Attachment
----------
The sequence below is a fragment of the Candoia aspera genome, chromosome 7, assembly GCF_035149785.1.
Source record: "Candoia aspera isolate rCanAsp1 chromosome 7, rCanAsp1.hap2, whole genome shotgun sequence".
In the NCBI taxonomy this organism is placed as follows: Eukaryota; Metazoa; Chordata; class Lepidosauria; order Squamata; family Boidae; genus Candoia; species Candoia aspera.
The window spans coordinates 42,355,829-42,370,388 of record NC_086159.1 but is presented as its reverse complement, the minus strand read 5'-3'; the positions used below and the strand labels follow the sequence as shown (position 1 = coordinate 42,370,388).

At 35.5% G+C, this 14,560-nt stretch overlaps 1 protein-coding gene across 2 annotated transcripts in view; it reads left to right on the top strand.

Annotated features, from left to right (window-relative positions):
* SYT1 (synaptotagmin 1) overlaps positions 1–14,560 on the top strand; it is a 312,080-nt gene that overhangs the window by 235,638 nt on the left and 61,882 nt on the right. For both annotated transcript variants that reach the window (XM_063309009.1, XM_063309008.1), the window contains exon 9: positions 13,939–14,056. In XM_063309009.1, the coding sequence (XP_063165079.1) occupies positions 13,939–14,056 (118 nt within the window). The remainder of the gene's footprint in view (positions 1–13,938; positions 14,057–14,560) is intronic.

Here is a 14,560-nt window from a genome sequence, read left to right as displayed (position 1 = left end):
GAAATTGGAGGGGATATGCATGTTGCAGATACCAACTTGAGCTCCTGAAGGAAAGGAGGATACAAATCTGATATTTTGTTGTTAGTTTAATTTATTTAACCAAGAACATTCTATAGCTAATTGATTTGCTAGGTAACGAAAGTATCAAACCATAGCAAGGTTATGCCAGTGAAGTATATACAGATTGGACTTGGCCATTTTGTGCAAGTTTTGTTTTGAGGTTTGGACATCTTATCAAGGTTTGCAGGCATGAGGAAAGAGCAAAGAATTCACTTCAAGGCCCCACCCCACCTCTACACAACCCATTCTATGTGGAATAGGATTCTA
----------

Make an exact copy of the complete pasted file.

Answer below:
The sequence below is a fragment of the Candoia aspera genome, chromosome 7, assembly GCF_035149785.1.
Source record: "Candoia aspera isolate rCanAsp1 chromosome 7, rCanAsp1.hap2, whole genome shotgun sequence".
In the NCBI taxonomy this organism is placed as follows: Eukaryota; Metazoa; Chordata; class Lepidosauria; order Squamata; family Boidae; genus Candoia; species Candoia aspera.
The window spans coordinates 42,355,829-42,370,388 of record NC_086159.1 but is presented as its reverse complement, the minus strand read 5'-3'; the positions used below and the strand labels follow the sequence as shown (position 1 = coordinate 42,370,388).

At 35.5% G+C, this 14,560-nt stretch overlaps 1 protein-coding gene across 2 annotated transcripts in view; it reads left to right on the top strand.

Annotated features, from left to right (window-relative positions):
* SYT1 (synaptotagmin 1) overlaps positions 1–14,560 on the top strand; it is a 312,080-nt gene that overhangs the window by 235,638 nt on the left and 61,882 nt on the right. For both annotated transcript variants that reach the window (XM_063309009.1, XM_063309008.1), the window contains exon 9: positions 13,939–14,056. In XM_063309009.1, the coding sequence (XP_063165079.1) occupies positions 13,939–14,056 (118 nt within the window). The remainder of the gene's footprint in view (positions 1–13,938; positions 14,057–14,560) is intronic.

Here is a 14,560-nt window from a genome sequence, read left to right as displayed (position 1 = left end):
GAAATTGGAGGGGATATGCATGTTGCAGATACCAACTTGAGCTCCTGAAGGAAAGGAGGATACAAATCTGATATTTTGTTGTTAGTTTAATTTATTTAACCAAGAACATTCTATAGCTAATTGATTTGCTAGGTAACGAAAGTATCAAACCATAGCAAGGTTATGCCAGTGAAGTATATACAGATTGGACTTGGCCATTTTGTGCAAGTTTTGTTTTGAGGTTTGGACATCTTATCAAGGTTTGCAGGCATGAGGAAAGAGCAAAGAATTCACTTCAAGGCCCCACCCCACCTCTACACAACCCATTCTATGTGGAATAGGATTCTA